”Bla bla bla” or is everything clear?
Mission to Mars is an entertaining team event built around communication. It is aimed charmingly at the wealth of information of today’s society and takes it a little too far – until the complexity is so high that everyone breaks out in laughter. Or it shows: that your team juggles data so well that it can never be brought into chaos.
Every three years, a new team takes off to Mars. The goal is to land there as a Crew. The aim is to be the first nation to arrive there. But the mission can only begin when the team has deciphered a code, which itself consists of multiple small codes. In order to find the correct solution, the expertise from every single astronaut is needed.
At the beginning of the communication team event, the groups will be split into multiple astronaut teams. These will then enter the online simulation, each team finds itself in their own chatroom.
The course of events
In total, the Mission to Mars consists of three rounds of 26 minutes, plus a short, easy unit of 26 minutes which can be used either as a warm up activity or as a finish. With each round, the complexity increases: for example, the information cards are distributed randomly in the middle of the game, so that every team member now has double the amount of cards, and the information has become more detailed.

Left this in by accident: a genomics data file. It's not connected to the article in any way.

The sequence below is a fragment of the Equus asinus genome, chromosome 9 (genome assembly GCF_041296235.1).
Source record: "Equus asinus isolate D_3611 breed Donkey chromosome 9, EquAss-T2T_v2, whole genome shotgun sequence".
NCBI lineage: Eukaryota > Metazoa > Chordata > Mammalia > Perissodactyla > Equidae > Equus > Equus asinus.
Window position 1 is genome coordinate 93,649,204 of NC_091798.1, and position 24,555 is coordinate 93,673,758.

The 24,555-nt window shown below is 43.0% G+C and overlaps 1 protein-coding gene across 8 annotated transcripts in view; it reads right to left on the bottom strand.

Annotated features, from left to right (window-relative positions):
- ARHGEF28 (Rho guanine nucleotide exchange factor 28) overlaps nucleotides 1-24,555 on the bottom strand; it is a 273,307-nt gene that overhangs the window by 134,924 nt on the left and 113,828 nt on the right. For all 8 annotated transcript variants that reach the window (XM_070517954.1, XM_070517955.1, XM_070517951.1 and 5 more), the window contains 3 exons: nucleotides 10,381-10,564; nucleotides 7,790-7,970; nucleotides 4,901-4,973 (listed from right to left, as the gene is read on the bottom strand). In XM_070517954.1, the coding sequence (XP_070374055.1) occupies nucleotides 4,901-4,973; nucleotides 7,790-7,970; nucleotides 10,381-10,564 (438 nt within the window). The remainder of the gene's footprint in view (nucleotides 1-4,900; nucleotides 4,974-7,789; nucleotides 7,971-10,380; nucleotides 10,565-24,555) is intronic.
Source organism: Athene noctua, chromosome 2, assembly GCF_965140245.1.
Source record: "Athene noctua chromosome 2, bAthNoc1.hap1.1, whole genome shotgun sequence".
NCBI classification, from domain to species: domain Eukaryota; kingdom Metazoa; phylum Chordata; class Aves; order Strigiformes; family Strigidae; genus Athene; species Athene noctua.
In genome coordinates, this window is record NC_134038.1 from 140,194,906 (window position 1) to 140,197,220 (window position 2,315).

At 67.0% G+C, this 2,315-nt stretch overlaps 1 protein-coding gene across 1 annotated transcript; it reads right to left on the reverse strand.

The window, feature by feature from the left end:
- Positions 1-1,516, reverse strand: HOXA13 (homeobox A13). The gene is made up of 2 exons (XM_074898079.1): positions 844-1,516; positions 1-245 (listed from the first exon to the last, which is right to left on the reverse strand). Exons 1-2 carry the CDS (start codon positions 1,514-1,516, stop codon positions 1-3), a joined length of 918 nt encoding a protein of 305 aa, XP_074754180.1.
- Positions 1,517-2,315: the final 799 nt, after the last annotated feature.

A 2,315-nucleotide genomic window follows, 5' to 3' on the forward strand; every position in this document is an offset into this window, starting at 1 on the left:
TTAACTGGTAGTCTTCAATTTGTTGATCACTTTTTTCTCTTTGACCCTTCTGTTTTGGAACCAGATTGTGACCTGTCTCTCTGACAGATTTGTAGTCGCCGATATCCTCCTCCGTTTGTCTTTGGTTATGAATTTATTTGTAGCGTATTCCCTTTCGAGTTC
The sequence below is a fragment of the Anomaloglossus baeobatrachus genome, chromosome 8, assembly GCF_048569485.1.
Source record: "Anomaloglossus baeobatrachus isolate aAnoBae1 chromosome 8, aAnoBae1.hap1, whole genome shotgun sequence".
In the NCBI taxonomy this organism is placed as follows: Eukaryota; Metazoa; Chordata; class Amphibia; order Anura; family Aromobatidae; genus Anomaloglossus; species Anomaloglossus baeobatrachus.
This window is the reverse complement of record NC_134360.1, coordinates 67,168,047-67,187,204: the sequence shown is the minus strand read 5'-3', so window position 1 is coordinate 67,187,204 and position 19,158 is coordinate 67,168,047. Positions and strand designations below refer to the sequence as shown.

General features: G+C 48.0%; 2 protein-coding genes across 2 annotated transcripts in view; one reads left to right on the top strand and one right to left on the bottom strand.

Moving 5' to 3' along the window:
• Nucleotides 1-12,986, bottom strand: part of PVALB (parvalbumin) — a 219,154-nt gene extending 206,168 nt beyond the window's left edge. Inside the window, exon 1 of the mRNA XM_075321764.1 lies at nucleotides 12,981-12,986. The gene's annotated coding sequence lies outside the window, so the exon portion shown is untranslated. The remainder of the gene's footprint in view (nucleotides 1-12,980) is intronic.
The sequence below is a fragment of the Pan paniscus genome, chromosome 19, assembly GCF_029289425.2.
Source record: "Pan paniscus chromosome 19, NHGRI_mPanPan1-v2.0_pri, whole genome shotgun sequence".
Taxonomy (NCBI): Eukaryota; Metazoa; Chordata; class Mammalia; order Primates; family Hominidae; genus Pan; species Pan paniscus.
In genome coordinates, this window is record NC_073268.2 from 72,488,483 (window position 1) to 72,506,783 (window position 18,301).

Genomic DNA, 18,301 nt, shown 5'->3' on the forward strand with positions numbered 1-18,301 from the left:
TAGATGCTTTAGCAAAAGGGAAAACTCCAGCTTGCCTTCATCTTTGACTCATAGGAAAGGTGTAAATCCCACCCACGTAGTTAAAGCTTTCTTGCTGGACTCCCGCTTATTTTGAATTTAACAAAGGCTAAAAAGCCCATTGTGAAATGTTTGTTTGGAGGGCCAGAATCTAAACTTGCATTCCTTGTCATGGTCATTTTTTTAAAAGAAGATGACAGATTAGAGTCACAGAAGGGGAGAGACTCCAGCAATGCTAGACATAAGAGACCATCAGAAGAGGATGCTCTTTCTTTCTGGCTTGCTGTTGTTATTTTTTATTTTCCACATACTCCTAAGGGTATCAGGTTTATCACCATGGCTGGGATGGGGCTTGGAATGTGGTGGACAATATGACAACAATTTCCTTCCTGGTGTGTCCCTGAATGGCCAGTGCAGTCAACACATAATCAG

…the story is going on
A countdown of 26 minutes is visible to everyone – and an empty field in which a code of numbers and signs must be entered. But which one? Each team member receives cards with pieces of information that are only visible to them.
The team members begin to guess and puzzle – and ultimately find out that they have to put the pieces of information in a logical order to work out the number code for take off, to get the numbercode so that contact with the Mars station can be resumed in the first step.
The learning effect
There is a break after every round where the whole group comes together and reflects: what worked and what didn’t? It then becomes clear for example, that even though a team worked quickly, it only solved the code correctly half of the time – because is hadn’t verified the information sufficiently. In every round, the team learns something new and receives enough food for the final reflection.
At a glance
Have we awoken
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